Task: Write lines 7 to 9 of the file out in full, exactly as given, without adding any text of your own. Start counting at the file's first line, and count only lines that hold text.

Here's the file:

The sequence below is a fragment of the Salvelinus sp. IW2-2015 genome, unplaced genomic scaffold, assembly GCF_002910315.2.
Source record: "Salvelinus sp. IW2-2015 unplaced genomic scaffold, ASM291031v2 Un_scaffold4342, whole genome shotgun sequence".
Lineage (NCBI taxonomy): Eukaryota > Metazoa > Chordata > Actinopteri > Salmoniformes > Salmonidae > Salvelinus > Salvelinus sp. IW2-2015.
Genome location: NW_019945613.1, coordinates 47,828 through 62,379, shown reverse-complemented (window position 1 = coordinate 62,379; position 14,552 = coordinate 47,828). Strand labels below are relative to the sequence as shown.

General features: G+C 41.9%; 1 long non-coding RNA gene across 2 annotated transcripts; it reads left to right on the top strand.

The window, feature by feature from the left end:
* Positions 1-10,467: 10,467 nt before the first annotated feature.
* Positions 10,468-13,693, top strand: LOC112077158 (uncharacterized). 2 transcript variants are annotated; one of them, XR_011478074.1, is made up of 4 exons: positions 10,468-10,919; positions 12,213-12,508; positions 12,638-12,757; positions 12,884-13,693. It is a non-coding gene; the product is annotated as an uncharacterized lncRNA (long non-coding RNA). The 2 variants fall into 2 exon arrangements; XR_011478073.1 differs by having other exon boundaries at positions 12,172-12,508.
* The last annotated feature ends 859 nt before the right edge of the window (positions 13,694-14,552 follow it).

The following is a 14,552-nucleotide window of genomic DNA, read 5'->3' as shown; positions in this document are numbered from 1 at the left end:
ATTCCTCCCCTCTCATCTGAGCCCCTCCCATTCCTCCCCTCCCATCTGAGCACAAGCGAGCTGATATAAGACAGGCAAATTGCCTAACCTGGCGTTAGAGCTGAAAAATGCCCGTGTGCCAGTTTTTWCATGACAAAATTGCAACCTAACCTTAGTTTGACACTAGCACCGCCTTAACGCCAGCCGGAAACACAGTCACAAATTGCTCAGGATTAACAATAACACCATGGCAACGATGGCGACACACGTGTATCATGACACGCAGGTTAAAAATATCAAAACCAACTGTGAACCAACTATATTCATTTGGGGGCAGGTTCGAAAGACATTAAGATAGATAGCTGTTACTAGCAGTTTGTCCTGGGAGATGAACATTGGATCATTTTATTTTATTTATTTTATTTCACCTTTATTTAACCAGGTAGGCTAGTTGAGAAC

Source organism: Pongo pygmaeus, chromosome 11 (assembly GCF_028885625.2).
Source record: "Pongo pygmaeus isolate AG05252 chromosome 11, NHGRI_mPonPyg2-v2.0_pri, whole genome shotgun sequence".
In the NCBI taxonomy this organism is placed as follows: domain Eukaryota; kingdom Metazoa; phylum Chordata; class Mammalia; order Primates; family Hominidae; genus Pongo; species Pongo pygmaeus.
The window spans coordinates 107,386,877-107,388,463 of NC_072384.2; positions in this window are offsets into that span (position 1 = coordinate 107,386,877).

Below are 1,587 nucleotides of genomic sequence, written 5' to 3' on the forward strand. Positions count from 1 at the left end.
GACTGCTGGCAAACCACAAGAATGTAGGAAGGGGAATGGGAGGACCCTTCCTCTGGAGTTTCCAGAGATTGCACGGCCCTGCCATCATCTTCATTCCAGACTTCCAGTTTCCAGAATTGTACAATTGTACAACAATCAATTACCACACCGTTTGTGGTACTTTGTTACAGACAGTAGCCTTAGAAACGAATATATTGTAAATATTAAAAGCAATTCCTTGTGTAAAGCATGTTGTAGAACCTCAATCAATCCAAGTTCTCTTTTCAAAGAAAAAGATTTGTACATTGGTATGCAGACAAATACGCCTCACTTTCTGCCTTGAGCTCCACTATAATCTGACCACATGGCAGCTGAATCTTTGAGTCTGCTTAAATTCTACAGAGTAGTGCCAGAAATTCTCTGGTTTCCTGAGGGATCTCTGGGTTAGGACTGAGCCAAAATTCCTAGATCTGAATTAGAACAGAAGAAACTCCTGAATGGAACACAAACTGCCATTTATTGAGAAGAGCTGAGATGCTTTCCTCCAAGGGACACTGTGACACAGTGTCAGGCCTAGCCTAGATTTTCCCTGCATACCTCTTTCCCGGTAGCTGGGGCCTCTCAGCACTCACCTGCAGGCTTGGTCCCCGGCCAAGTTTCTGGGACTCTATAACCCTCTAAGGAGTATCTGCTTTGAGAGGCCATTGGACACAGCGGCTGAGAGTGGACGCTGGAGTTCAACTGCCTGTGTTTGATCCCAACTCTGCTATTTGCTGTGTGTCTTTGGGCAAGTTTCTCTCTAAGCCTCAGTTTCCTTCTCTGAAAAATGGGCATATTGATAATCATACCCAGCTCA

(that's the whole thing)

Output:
* Positions 1-10,467: 10,467 nt before the first annotated feature.
* Positions 10,468-13,693, top strand: LOC112077158 (uncharacterized). 2 transcript variants are annotated; one of them, XR_011478074.1, is made up of 4 exons: positions 10,468-10,919; positions 12,213-12,508; positions 12,638-12,757; positions 12,884-13,693. It is a non-coding gene; the product is annotated as an uncharacterized lncRNA (long non-coding RNA). The 2 variants fall into 2 exon arrangements; XR_011478073.1 differs by having other exon boundaries at positions 12,172-12,508.
* The last annotated feature ends 859 nt before the right edge of the window (positions 13,694-14,552 follow it).